Patrick Fester

Patrick Fester

University of Newcastle
Graduate Policy Officer
Patrick studied Bachelor of Arts & Masters of Social at University of Newcastle

What's your job about?

I work for the Department of Employment, National Office. The Department has responsibility for Australian employment service contracts, labour market assistance programs and workplace relations law and policy. I specifically work in the Labour Market Policy Branch – Strategic Evidence Team. The main responsibilities of the team are labour market research and the development of evidence-based policy.

Currently, I work on a number of projects but my daily tasks include: policy research – reading academic journals and government research, policy writing including briefing and updates to senior executives and stakeholder engagement with the Department’s many speciality areas.

An exemplary work day is one that is dedicated to build sound policy options. As a member of the Strategic Evidence Team it is our responsibility to ensure that our policy options are well considered and backed by research evidence.

I think one of the most exciting elements of the job is seeing policy before it becomes legislation. Knowing that I’ve written work that has gone before the Minister is also quite exciting.

What's your background?

I grew up on the southern beaches of Newcastle in a little suburb called Whitebridge.

I went to my local high school until 2008. I started a Bachelor of Commerce at the University of Newcastle in 2009. I worked fulltime for an accounting firm in Newcastle for my first year at University before moving to a Bachelor of Arts in 2010. I worked fulltime during my under-graduate and post-graduate degree in hospitality and for various private sector companies.

I got my current job after being selected as part of the 2016 Department of Employment graduate program. I’ve been a graduate with the Department since February 2016 and complete the program in December 2016. Following graduation I intend to stay with the Department and work on public policy.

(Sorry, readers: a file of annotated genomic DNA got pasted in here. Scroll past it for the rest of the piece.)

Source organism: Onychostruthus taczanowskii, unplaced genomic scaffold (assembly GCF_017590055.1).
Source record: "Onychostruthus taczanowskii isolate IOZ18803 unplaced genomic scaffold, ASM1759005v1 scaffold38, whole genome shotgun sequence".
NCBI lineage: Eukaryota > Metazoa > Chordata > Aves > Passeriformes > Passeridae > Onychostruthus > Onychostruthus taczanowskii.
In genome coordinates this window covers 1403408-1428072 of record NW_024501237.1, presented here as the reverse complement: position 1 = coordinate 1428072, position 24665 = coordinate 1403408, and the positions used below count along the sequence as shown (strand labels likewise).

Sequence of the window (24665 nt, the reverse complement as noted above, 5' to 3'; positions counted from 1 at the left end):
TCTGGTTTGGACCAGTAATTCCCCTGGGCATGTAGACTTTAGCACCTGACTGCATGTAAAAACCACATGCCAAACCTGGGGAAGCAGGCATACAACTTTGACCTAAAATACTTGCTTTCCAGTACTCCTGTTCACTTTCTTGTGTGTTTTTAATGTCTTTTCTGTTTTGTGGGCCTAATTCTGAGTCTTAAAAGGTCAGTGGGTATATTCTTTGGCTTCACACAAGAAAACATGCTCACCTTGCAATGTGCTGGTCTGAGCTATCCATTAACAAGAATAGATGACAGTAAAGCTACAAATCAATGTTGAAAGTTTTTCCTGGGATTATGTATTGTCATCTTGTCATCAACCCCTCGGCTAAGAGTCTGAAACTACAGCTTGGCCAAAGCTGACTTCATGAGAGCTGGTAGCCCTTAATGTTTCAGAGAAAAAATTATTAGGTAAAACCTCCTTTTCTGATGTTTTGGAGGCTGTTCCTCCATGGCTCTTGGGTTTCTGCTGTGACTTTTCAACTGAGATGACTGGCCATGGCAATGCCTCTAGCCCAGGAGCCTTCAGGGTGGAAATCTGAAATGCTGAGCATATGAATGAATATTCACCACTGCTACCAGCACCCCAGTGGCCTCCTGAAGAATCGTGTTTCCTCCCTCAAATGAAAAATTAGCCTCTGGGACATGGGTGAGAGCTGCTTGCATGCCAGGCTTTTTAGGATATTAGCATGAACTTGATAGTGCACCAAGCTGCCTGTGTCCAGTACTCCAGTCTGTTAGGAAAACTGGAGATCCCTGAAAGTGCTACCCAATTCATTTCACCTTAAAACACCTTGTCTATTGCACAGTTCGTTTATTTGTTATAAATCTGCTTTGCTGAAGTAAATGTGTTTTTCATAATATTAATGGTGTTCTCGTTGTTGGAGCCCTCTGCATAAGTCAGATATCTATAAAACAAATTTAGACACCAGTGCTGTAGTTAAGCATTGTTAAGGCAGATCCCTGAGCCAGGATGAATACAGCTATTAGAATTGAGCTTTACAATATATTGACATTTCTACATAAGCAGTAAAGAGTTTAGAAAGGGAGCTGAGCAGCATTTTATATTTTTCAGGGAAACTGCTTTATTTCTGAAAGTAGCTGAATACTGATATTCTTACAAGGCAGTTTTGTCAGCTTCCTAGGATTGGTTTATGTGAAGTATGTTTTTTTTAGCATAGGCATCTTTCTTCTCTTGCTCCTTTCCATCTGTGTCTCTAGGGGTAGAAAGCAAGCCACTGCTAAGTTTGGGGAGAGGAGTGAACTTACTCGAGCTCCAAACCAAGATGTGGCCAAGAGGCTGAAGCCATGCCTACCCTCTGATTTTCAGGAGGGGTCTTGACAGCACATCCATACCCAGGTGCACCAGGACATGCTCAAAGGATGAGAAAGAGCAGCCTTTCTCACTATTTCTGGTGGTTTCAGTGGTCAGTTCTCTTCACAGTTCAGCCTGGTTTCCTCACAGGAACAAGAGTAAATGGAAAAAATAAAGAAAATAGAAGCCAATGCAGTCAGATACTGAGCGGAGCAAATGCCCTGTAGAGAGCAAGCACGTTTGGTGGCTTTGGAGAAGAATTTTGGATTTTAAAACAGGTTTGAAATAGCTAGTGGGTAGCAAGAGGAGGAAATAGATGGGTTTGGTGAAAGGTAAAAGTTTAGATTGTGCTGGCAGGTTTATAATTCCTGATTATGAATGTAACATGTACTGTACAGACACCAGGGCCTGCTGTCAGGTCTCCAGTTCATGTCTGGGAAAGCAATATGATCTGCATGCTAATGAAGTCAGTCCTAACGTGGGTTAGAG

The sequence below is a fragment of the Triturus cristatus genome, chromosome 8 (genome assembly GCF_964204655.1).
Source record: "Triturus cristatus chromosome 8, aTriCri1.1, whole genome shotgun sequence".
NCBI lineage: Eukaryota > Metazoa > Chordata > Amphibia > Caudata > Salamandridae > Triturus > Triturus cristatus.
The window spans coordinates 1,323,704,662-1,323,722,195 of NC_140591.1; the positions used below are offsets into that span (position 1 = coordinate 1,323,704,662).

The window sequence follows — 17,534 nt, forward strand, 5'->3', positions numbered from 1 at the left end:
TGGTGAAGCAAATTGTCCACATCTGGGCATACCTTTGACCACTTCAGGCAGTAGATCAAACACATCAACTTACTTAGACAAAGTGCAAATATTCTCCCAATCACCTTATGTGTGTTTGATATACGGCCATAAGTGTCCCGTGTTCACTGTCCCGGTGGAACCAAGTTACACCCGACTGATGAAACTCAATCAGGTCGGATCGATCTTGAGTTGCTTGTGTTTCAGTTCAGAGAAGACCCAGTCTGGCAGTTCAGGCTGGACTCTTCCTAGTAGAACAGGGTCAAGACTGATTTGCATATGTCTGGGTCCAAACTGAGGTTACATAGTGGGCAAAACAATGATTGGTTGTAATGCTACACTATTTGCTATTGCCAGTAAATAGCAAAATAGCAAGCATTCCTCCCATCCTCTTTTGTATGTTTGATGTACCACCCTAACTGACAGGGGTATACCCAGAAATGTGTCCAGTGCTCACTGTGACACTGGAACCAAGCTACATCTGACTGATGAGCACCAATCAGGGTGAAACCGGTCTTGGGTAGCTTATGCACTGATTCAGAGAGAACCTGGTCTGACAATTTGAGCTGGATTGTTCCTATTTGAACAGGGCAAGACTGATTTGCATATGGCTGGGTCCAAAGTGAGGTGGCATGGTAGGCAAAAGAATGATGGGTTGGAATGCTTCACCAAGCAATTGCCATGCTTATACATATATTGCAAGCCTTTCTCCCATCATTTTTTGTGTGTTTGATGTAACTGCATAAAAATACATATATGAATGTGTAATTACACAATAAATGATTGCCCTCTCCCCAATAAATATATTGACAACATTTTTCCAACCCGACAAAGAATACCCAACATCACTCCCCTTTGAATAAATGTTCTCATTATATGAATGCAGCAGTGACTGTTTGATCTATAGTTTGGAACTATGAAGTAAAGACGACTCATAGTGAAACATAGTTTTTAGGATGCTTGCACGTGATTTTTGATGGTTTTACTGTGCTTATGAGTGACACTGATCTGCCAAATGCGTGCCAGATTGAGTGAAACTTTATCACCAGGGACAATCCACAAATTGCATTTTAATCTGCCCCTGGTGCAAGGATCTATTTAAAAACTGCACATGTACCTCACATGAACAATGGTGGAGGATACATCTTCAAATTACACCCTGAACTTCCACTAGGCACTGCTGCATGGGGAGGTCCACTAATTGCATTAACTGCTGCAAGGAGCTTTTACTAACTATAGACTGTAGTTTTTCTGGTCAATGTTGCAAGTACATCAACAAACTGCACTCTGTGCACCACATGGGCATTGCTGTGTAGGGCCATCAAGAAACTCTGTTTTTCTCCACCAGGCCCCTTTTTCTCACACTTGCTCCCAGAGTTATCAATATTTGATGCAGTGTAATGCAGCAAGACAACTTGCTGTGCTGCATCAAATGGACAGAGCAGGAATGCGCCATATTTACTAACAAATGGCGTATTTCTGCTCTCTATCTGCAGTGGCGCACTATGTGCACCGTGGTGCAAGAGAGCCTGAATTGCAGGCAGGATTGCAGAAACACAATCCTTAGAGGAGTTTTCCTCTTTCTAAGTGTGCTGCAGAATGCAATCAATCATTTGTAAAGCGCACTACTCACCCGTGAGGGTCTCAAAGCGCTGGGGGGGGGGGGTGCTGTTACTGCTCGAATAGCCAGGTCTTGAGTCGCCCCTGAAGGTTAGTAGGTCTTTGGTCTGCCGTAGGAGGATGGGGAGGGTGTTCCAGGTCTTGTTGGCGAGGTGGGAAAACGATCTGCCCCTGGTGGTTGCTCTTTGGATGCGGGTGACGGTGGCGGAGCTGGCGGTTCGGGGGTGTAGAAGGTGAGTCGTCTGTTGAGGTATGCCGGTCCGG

I think an important life decision I made was to move away from Accounting. I liked the firm that I worked for in Newcastle and financial auditing was fast-paced and exciting. Moving away from the firm and a clear career path I had there was intimidating; but I wanted new challenges. The move (in hindsight) took a lot of guts from me, I was 19 earning a good income and making great connections. Leaving represented the unknown and a world of possibility. After leaving the firm I spent time travelling, following this, I returned to University to study anthropology. I knew anthropology may well be career limiting, but I wanted to study something I was passionate about. Years later it has turned out to be a great decision; I now work in Canberra on great public policy with exciting opportunities.

Could someone with a different background do your job?

Yes of course. Any, one who is passionate and committed, could do my job. I think it helps to have an interest in public policy and have a thirst for learning. The public service welcomes people from different backgrounds, diversity in experience brings strength to the service.

There are a few characteristics and skills I would consider of high importance:

Soft skills – networking, active listening, negotiation, personal demeanour, eagerness to learn and willingness to learn from failure.
Technical skills – high level writing and analytical skills, analyse and distil key evidence, write and deliver convincing evidenced based-policy options.